Saudi Arabia has clinched a raft of economic deals with China to reverse or slow down the pace at which the kingdom is losing its status as China’s predominant oil supplier.
Riyadh struggles with a slumping oil market and a desperate need to diversify its economy, prompting the senile King Salman to embark on a six-week lavish tour of Asia in order to fix the profligate kingdom’s financial woes.
Saudi Arabia is facing grim economic outlooks because of low crude prices in the face of a global oil glut and the country’s leaders are on a force majeure drive to shock the country out of intense dependence on oil.
Under the circumstances, the kingdom’s market share has come under strain in a lot of places globally. Saudi Arabia lost its position as China’s biggest crude oil supplier to Russia last year and was briefly overtaken by both Angola and Iraq.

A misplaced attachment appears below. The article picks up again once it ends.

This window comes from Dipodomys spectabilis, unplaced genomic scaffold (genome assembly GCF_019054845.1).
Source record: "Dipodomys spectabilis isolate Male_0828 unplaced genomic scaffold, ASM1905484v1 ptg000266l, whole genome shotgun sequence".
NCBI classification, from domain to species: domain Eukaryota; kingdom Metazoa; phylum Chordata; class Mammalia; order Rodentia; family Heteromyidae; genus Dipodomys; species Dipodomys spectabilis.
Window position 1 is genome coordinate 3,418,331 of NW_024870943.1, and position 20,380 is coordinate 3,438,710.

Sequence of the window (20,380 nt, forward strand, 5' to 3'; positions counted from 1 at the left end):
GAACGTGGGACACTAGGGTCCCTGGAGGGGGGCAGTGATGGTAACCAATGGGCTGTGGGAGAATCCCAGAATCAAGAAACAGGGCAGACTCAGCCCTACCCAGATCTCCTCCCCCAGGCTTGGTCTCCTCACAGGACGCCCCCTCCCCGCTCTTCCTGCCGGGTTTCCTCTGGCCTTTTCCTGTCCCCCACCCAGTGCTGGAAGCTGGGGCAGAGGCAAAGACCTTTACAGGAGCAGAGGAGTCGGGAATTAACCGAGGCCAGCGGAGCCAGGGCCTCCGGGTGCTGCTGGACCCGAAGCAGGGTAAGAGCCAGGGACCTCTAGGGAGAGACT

Loss of market share
That share is vulnerable to fresh inroads from resurgent players such as Iran which is ramping up production after the lifting of sanctions.
China’s Iranian crude oil imports are expected to rise to a record this year. Chinese firms’ imports are forecast to be 7 percent higher than the 620,000 barrels per day (bpd) of Iranian crude they lifted during the first 11 months of 2016.